Objective: To determine the incidence and appropriateness of use of allogenic packed red blood cell (RBC) transfusion in Australian and New Zealand intensive care practice. Setting: Intensive care units of 18 Australian and New Zealand hospitals: March 2001. Design: Prospective, observational, multicentre study. Methods: All admissions to participating intensive care units were screened and all patients who received a transfusion of RBC were enrolled. The indications for transfusion were recorded and compared with Australian National Health and Medical Research Council guidelines. Transfusions conforming to these guidelines were deemed appropriate. Main outcome measures: RBC transfusion in intensive care and transfusion appropriateness. Results: 1808 admissions to intensive care units were screened: 357 (19.8%) admissions (350 patients) received an RBC transfusion while in intensive care. Overall, 1464 RBC units were administered in intensive care on 576 transfusion days. The most common indications for transfusion were acute bleeding (60.1%; 880/1464) and diminished physiological reserve (28.9%; 432/1464). The rate of inappropriate transfusion was 3.0% (44/1464). Diminished physiological reserve with haemogloblin level ≥ 100 g/L was the indication in 50% (22/44) of inappropriate transfusions; no indication was provided for 31% (15/44). Conclusion: The rate of inappropriate transfusion in Australian and New Zealand intensive care units in 2001 was remarkably low.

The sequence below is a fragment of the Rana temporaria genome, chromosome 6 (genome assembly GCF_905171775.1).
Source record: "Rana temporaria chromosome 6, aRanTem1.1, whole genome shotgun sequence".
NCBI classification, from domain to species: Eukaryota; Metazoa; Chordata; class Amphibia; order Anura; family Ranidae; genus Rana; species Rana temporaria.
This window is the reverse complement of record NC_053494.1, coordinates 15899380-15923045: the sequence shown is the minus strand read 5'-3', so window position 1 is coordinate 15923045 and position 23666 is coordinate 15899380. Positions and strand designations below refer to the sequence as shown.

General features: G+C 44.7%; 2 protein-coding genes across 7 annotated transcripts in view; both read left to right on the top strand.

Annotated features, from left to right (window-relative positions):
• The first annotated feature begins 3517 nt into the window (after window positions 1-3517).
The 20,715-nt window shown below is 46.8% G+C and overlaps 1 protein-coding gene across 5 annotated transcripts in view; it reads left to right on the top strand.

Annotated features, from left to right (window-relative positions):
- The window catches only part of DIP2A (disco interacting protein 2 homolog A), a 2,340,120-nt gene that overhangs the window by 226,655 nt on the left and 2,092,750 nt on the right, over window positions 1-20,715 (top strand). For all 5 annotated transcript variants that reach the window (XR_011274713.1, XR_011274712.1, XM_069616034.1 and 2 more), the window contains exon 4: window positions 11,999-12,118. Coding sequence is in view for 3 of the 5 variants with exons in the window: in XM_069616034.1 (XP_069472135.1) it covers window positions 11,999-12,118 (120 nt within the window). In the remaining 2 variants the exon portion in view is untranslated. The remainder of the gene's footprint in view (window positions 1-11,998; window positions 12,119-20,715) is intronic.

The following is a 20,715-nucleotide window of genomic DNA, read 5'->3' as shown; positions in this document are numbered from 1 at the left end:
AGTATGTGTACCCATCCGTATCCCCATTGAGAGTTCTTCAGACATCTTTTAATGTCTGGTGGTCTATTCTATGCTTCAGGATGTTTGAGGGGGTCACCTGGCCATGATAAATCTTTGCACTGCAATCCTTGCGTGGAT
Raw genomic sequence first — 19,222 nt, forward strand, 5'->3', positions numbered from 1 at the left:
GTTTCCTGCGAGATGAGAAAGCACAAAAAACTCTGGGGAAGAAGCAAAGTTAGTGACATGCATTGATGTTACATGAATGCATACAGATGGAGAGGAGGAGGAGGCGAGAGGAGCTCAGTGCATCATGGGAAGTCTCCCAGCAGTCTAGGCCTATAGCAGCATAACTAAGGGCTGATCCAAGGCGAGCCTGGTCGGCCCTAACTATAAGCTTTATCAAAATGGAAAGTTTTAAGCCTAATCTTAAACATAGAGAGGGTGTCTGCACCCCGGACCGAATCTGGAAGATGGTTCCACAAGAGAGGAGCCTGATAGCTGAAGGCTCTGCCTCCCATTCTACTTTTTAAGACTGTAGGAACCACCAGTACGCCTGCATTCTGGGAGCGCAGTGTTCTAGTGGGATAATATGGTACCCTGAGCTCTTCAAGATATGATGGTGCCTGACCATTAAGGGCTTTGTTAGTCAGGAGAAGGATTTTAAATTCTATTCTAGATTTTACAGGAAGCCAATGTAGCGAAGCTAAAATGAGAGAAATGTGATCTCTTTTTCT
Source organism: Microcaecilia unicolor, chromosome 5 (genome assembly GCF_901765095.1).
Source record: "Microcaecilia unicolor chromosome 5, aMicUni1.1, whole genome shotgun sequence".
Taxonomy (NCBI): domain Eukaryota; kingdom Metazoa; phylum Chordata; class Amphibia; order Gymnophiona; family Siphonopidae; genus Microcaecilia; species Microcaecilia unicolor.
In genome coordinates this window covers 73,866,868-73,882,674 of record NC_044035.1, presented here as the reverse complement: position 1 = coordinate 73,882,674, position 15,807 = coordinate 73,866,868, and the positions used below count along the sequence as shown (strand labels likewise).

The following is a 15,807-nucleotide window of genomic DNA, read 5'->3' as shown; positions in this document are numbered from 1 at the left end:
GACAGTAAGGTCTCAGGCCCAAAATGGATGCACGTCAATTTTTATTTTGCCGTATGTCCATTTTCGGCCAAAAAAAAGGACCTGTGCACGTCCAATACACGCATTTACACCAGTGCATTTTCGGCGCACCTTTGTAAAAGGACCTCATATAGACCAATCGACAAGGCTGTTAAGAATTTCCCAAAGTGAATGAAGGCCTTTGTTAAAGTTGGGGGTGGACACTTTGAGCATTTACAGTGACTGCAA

|Number of pages||4|
|Journal||Medical Journal of Australia|
|Publication status||Published - 18 Nov 2002|